And if the things of this earth continuously flow and move in
respect of quantity-if one were to suppose this, although it is not
true-why should they not endure in respect of quality? For the
assertion of contradictory statements about the same thing seems to
have arisen largely from the belief that the quantity of bodies does
not endure, which, our opponents hold, justifies them in saying that
the same thing both is and is not four cubits long. But essence
depends on quality, and this is of determinate nature, though quantity
is of indeterminate.
Further, when the doctor orders people to take some particular
food, why do they take it? In what respect is 'this is bread' truer
than 'this is not bread'? And so it would make no difference whether
one ate or not. But as a matter of fact they take the food which is
ordered, assuming that they know the truth about it and that it is
bread. Yet they should not, if there were no fixed constant nature
in sensible things, but all natures moved and flowed for ever.
Again, if we are always changing and never remain the same, what
wonder is it if to us, as to the sick, things never appear the same?
(For to them also, because they are not in the same condition as
when they were well, sensible qualities do not appear alike; yet,
for all that, the sensible things themselves need not share in any
change, though they produce different, and not identical, sensations
in the sick. And the same must surely happen to the healthy if the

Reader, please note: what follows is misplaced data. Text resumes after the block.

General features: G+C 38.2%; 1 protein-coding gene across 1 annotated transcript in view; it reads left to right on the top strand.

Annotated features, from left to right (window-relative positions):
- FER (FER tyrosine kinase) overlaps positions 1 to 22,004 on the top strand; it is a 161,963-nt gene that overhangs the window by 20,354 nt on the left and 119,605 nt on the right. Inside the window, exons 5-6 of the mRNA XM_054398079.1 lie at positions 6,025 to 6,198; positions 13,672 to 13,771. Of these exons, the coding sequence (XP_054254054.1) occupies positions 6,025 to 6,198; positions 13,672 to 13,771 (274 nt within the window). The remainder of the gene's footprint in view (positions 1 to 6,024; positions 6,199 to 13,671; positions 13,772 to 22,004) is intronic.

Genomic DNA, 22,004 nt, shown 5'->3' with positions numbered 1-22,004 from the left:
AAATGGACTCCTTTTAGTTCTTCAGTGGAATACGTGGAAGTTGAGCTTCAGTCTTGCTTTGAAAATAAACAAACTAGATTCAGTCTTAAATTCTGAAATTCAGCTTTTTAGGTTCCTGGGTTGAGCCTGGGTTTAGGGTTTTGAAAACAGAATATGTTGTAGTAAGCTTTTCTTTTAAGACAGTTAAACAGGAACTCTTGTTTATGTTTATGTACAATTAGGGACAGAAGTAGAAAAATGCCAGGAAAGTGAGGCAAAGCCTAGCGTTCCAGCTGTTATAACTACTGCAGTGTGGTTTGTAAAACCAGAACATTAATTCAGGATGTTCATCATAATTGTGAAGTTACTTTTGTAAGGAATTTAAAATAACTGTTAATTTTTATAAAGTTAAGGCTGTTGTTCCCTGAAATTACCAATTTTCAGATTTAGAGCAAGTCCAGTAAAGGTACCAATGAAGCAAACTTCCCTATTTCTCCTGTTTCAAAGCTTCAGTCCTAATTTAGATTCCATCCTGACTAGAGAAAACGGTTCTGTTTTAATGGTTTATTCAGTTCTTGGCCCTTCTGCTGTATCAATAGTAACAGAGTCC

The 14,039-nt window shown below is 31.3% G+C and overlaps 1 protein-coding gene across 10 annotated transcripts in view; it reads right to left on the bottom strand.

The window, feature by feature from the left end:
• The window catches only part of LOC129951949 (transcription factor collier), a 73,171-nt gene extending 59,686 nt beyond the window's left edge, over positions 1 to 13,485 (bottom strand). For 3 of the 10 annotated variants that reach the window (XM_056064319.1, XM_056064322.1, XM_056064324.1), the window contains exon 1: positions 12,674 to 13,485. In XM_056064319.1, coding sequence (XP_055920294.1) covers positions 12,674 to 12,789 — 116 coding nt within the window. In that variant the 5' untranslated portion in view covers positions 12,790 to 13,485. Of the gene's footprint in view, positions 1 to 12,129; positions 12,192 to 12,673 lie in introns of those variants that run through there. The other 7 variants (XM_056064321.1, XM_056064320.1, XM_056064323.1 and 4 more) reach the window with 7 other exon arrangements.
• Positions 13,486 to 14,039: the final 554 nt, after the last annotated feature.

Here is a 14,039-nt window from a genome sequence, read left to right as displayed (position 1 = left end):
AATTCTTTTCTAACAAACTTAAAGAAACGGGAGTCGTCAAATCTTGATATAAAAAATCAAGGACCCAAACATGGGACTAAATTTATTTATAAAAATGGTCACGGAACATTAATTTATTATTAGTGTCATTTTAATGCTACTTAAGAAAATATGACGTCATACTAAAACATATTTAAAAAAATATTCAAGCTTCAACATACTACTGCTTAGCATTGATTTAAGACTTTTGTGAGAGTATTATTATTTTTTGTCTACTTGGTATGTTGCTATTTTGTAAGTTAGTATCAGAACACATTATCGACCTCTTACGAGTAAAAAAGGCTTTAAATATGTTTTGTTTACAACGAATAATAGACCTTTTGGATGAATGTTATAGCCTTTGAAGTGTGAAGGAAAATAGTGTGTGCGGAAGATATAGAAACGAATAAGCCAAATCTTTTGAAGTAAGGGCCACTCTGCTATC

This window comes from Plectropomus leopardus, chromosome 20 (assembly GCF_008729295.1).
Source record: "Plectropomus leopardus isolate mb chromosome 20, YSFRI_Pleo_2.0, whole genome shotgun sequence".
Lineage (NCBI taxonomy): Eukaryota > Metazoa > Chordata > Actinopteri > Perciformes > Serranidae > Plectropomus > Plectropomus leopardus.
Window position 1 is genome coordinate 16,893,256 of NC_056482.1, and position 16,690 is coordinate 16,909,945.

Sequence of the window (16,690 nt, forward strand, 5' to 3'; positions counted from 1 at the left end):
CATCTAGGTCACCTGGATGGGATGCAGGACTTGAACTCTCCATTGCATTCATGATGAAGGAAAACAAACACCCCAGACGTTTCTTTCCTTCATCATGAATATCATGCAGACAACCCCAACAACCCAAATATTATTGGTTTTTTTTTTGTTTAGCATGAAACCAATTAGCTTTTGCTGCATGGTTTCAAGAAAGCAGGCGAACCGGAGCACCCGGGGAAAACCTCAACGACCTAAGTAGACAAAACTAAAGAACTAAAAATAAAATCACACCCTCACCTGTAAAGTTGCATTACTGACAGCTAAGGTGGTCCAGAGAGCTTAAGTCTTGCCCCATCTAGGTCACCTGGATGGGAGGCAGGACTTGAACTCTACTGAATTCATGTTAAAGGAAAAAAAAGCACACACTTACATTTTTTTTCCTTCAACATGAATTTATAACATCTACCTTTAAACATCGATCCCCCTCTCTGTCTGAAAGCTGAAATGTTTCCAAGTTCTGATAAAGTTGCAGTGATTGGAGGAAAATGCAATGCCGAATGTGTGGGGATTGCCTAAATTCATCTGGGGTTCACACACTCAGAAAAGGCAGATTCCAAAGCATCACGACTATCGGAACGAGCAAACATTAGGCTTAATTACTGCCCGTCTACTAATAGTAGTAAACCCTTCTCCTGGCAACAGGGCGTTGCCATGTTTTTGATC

afore-said change takes place.) But if we do not change but remain the
same, there will be something that endures.
As for those to whom the difficulties mentioned are suggested by
reasoning, it is not easy to solve the difficulties to their
satisfaction, unless they will posit something and no longer demand
a reason for it; for it is only thus that all reasoning and all
proof is accomplished; if they posit nothing, they destroy
discussion and all reasoning. Therefore with such men there is no
reasoning. But as for those who are perplexed by the traditional
difficulties, it is easy to meet them and to dissipate the causes of
their perplexity. This is evident from what has been said.
It is manifest, therefore, from these arguments that contradictory
statements cannot be truly made about the same subject at one time,
nor can contrary statements, because every contrariety depends on
privation. This is evident if we reduce the definitions of
contraries to their principle.
Similarly, no intermediate between contraries can be predicated of
one and the same subject, of which one of the contraries is
predicated. If the subject is white we shall be wrong in saying it
is neither black nor white, for then it follows that it is and is
not white; for the second of the two terms we have put together is
true of it, and this is the contradictory of white.
We could not be right, then, in accepting the views either of
Heraclitus or of Anaxagoras. If we were, it would follow that
contraries would be predicated of the same subject; for when
Anaxagoras says that in everything there is a part of everything, he
says nothing is sweet any more than it is bitter, and so with any
other pair of contraries, since in everything everything is present
not potentially only, but actually and separately. And similarly all
statements cannot be false nor all true, both because of many other
difficulties which might be adduced as arising from this position, and
because if all are false it will not be true to say even this, and
if all are true it will not be false to say all are false.
Every science seeks certain principles and causes for each of
its objects-e.g. medicine and gymnastics and each of the other
sciences, whether productive or mathematical. For each of these
marks off a certain class of things for itself and busies itself about
this as about something existing and real,-not however qua real; the
science that does this is another distinct from these. Of the sciences